Rainmaking, and Droughts
Part 3 of "Water Resources in Illinois"
Illinois Issues introduction: The fecundity of Illinois's floodplains has encouraged Illinoisans to farm there for over 150 years; the risks are great, but so are the returns. Developers have also found the floodplains tempting, and shopping centers and subdivisions have been planted along the banks of many Illinois rivers and streams. Levees and dams provide only limited protection and have created even greater flooding downriver. Droughts are also common to Illinois, although the last serious one occurred nearly 30 years ago. Unless communities consider the possibility of drought in their water use planning, Eldorado's plight in 1980-81 could become common.
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Seen as a set of averages, Illinois's climate seems simple enough. The average high temperature in the winter is in the 30s F., in the summer the 80s. More important in a state in which agriculture is the principal industry is the fact that the state receives between three and four feet of precipitation in an average year, most of it in the form of rain.
However, as any farmer will tell you, there is no such thing as an "average" year. Indeed, weather in Illinois tends to be characterized by extremes, not averages. Of these, the extremes of flood and drought are the most dramatic, and the most destructive.
Take floods, for example. Floods are common in Illinois. Damage from water in the state's urban areas has been averaging roughly $300 million a year in recent years, with another $50 million damage being done in rural areas, mainly to crops. A one-day rainfall of 5.63 inches in Chicago in 1954 caused $25 million damage—that's 25 million 1954 dollars. Similar floods hit the southern Chicago area and Joliet in the summer of 1981; 20,000 buildings were affected, causing damage estimated at $66 million. In March and April of 1979, floods caused another $48 million in damage in 29 counties along the Mississippi, Illinois, and other rivers.
Floods are as much a social phenomenon as a natural one. For example, nature had evolved a complex and ingenious system of flood mitigation along Illinois's major rivers. When more water entered, say, the lower Illinois than the channel could accommodate, the surplus flowed into low areas along the banks—the river's flood-plain. Such overflows reduced the volume of water surging downstream, and so reduced its speed and erosive power.
These repeated dunkings left flood-plains flat and (because of the eroded upstream topsoil deposited on them as silt) richly fertile. Thus floodplains in Illinois came to serve a second, human function besides their natural one of flood control—farming. Aided in part by the authorization of local drainage districts with taxing powers in the 1880s, farmers undertook a massive campaign (still underway) to recapture Illinois from water. They built levees separating their fields from marauding watercourses and laid drain tiles to carry water away from them. Later, whole rivers would be "channelized." Improve the flow of water through a stream, the reasoning goes, and the stream will be able to move more water without over-spilling its banks. To do this, stream channels were straightened and dredged and their banks stripped of channel-clogging trees.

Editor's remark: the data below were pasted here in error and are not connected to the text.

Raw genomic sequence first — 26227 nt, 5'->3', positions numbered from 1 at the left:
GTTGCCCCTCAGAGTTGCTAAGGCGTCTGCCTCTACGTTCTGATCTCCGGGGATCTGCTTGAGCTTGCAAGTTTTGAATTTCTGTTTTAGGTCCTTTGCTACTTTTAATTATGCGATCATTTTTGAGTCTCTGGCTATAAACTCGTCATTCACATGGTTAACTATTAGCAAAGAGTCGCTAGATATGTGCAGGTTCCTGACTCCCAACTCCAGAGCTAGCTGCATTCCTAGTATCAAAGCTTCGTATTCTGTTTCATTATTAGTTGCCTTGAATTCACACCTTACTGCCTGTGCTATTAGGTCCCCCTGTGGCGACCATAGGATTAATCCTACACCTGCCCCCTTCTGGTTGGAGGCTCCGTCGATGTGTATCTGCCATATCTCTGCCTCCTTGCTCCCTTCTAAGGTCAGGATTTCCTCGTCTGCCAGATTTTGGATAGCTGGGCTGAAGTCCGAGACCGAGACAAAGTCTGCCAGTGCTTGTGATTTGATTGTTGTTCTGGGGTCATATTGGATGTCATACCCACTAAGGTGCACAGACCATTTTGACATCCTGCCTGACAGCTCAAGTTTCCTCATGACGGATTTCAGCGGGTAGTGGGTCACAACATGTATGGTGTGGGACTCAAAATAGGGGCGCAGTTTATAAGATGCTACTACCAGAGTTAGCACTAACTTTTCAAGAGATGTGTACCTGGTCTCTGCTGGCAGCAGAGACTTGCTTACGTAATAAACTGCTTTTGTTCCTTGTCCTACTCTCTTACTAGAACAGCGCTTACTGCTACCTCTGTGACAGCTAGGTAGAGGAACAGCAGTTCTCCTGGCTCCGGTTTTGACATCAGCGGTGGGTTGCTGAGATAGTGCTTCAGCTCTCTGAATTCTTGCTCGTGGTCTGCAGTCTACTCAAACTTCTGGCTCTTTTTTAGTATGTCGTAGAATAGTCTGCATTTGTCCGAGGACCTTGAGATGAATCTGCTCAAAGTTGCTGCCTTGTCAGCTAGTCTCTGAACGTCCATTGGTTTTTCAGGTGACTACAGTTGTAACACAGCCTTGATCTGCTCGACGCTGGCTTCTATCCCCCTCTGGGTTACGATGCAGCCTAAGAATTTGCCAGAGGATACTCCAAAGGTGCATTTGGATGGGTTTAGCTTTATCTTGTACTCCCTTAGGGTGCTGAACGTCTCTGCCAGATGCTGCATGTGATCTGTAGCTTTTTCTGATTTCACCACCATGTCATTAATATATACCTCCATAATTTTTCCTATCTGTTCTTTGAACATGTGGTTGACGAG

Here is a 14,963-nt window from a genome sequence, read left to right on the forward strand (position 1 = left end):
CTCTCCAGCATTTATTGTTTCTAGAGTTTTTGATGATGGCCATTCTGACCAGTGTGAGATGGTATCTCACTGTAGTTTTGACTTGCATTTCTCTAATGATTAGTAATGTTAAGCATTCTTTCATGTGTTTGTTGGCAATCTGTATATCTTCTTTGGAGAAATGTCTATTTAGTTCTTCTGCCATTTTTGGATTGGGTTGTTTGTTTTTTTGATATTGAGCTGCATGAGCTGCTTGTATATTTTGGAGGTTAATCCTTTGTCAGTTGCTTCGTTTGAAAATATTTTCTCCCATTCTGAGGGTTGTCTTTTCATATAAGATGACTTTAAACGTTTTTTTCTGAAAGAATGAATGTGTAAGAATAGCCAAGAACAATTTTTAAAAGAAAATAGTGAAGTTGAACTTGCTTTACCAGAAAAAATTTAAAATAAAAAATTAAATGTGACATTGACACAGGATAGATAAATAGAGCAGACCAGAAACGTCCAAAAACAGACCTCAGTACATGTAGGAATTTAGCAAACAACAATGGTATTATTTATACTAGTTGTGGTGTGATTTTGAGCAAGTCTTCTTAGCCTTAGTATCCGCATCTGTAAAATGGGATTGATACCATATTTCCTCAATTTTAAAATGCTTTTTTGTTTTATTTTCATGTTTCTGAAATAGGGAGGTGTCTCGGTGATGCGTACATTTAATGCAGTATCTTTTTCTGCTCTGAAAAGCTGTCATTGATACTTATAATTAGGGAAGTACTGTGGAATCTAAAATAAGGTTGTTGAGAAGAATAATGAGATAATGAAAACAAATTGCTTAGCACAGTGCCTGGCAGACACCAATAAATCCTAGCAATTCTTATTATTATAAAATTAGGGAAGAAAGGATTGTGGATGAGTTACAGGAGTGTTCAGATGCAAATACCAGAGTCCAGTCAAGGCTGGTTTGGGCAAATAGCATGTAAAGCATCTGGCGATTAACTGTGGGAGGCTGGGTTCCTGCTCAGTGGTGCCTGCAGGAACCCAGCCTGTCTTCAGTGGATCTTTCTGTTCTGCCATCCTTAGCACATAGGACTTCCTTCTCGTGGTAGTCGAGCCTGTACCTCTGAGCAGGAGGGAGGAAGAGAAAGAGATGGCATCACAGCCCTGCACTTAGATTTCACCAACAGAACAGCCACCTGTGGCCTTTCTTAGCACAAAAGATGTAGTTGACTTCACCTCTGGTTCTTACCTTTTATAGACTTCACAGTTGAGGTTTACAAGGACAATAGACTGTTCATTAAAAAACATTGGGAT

Water which once spilled out of a channel now was confined to it. The extra volume of water added to its speed, which increased its erosive rower which was turned indiscriminately against levees and natural stream banks alike. Worse, whereas previously only a fraction of the water entering a channel upstream made it to the stream's end without being at least temporarily waylaid, now all of it was sent careening downstream at once. Flooding eased upstream but downstream areas grew increasingly vulnerable as their neighbors upriver sent them their flood problems, C.O.D. The result is one of those ironies to which certain public works bureaucracies seem insensible: Flooding has been made worse rather than alleviated. The highest flood on record at St. Louis happened in 1973. The Mississippi had been jammed with more water at least eight times before 1973, but now it was being squeezed higher and higher by levees into a smaller and smaller space.
In many ways Illinoisans have been engaged in an ongoing war with the state's rivers for control of its rich floodplains. As the flood damage statistics prove, the rivers enjoy superior forces. Like most occupying powers, humans pay a high price for security in the face of the rivers' hostile presence. It is not known exactly how much money has been spent on flood control in Illinois in the last 150 years, but the amount is sizable. Levees, reservoirs and other structures have been built by the U.S. Army Corps of Engineers, the U.S. Soil Conservation Service, the Illinois departments of Transportation and Agriculture (which have responsibility for urban and rural flood control respectively), local drainage and levee districts, and individual farmers.
In the past, flood damages, and thus flood control projects, were concentrated in rural areas. The lower 80 miles of the Illinois River, for example, has been hemmed in by more than a dozen major levees (often with secondary levees behind them). Some of these levees are as long as eight miles, and most were built to keep dry the four to five miles of rich bottomland that lies between the present river channel and the river valley walls.